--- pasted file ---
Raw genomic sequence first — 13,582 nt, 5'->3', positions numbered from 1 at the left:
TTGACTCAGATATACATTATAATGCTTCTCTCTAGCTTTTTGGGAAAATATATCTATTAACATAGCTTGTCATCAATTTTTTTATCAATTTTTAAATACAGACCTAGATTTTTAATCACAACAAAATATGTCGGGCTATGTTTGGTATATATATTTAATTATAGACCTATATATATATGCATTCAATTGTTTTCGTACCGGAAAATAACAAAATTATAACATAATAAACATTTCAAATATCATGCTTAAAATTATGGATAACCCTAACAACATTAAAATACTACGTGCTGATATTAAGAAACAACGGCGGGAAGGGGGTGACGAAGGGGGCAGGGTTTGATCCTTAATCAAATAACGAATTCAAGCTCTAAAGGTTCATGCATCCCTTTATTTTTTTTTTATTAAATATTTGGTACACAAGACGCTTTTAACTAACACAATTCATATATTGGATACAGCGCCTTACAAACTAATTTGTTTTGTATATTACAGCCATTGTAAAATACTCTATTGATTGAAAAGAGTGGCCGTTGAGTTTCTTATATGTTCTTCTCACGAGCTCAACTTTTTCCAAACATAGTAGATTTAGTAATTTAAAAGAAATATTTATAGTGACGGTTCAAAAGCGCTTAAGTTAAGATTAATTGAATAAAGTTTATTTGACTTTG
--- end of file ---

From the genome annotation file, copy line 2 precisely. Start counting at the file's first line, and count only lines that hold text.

TTGACTCAGATATACATTATAATGCTTCTCTCTAGCTTTTTGGGAAAATATATCTATTAACATAGCTTGTCATCAATTTTTTTATCAATTTTTAAATACAGACCTAGATTTTTAATCACAACAAAATATGTCGGGCTATGTTTGGTATATATATTTAATTATAGACCTATATATATATGCATTCAATTGTTTTCGTACCGGAAAATAACAAAATTATAACATAATAAACATTTCAAATATCATGCTTAAAATTATGGATAACCCTAACAACATTAAAATACTACGTGCTGATATTAAGAAACAACGGCGGGAAGGGGGTGACGAAGGGGGCAGGGTTTGATCCTTAATCAAATAACGAATTCAAGCTCTAAAGGTTCATGCATCCCTTTATTTTTTTTTTATTAAATATTTGGTACACAAGACGCTTTTAACTAACACAATTCATATATTGGATACAGCGCCTTACAAACTAATTTGTTTTGTATATTACAGCCATTGTAAAATACTCTATTGATTGAAAAGAGTGGCCGTTGAGTTTCTTATATGTTCTTCTCACGAGCTCAACTTTTTCCAAACATAGTAGATTTAGTAATTTAAAAGAAATATTTATAGTGACGGTTCAAAAGCGCTTAAGTTAAGATTAATTGAATAAAGTTTATTTGACTTTG